What Brides Should Know About… the Reception
It’s your Reception! Enjoy yourself!!! Be sure to eat dinner haha.
Here’s a list of things that typically occur at wedding receptions. But it really is your day! Feel free to include more things and not do other things. Whatever makes it feel most genuine to you!
I highly recommend doing a first look. When you do more portraits before most guests arrive for the ceremony, you’ll have more time to spend with everyone once they arrive.
The most common ways to serve dinner are:
Buffet: All courses are served at the same time and set up in an accessible area for guests to self-serve their meal.
Food Stations: Dinner service with multiple smaller buffets set up as stations for guests to sample a variety of menu options.
Plated: Meal selections are made prior to the wedding, and served one course at a time individually at the table.
Family Style: Dinner is served in large dishes at each table for guests to serve themselves at the table. Servers can leave platters at the table, or pass it around the table then take it away to leave extra space on the table.
Typically plated and family style dinner is more expensive because you need to hire staff to wait tables and pay them a service charge.
There are a lot of people to talk to at your wedding. No matter the dinner style, I recommend that the bride and groom get their food first so they can finish eating before most of their guests. This allows them time to go to each individual table as guests eat to make sure they can at least briefly greet every person attending (if your guest list is under around 200).
However, I recommend telling all toasters in advance because most people are not suave enough to give a great on-the-fly speech. And I recommend asking them to keep toasts under 5 minutes long.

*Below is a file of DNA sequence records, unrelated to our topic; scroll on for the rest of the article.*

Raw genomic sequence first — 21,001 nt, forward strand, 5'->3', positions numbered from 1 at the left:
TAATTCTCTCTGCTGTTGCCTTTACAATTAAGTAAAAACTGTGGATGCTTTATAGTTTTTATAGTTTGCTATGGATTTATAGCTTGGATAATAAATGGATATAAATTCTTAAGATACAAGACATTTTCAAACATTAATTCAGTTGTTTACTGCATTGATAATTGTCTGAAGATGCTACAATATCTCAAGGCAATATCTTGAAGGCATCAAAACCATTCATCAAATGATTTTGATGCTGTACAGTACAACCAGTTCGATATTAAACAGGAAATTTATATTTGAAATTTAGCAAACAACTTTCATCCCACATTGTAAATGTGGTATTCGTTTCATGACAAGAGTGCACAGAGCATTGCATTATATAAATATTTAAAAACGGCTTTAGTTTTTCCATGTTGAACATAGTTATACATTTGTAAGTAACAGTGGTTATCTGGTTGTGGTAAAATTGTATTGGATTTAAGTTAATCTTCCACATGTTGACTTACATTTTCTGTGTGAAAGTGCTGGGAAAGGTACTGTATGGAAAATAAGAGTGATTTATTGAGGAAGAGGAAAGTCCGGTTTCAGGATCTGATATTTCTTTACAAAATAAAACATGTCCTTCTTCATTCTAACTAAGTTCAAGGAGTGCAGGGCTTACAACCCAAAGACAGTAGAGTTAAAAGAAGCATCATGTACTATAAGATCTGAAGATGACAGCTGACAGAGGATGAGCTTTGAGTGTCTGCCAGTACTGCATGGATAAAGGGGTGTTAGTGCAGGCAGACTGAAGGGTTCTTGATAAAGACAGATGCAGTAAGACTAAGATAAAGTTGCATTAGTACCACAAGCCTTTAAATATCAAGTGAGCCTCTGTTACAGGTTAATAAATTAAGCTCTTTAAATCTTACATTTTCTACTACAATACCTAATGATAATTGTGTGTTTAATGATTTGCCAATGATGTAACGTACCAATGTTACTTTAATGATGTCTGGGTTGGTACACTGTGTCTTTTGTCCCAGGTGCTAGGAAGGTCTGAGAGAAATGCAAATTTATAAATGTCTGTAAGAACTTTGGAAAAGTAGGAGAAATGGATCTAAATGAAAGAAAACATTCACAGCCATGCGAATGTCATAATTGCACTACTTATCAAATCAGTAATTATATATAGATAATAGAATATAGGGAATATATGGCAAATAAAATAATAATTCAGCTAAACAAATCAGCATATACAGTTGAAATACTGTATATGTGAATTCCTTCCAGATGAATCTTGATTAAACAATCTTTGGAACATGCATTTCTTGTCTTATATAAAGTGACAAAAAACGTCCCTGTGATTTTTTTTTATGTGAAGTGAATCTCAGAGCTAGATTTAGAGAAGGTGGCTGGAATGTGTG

Traditionally the event host(s), best man, and the maid of honor are invited to toast the couple at the wedding reception. You can have anyone you want give a toast, but consider having additional speeches given at the rehearsal dinner because many more and guests may lose interest.
Traditionally the Father of the Bride toasts the happy couple immediately following the seating of guests, prior to the start of dinner service. Offering a toast at this point in the event is also a great way to gather everyone’s attention with the least amount of distractions and there is less background noise.
I do not recommend doing other toasts immediately after the welcome toast. Guests are typically anxious for dinner service to start. I recommend having the Best Man and Maid of Honor speeches after dinner has concluded, followed by the cutting of the wedding cake. Placing these toasts at this point in the event timeline offers a smooth transition from dinner to reception.
Typically the bride and groom cut the first slice of cake together. And then feed each other a bite.
Whether you just sway together or do a whole choreographed she-bang, enjoy a dance with your new spouse.
If you hate being the center of attention, consider asking the DJ/Band to cut the song short so you’re not up there for a whole duration of a song.
Many weddings do a father-daughter dance and a mother-son dance.
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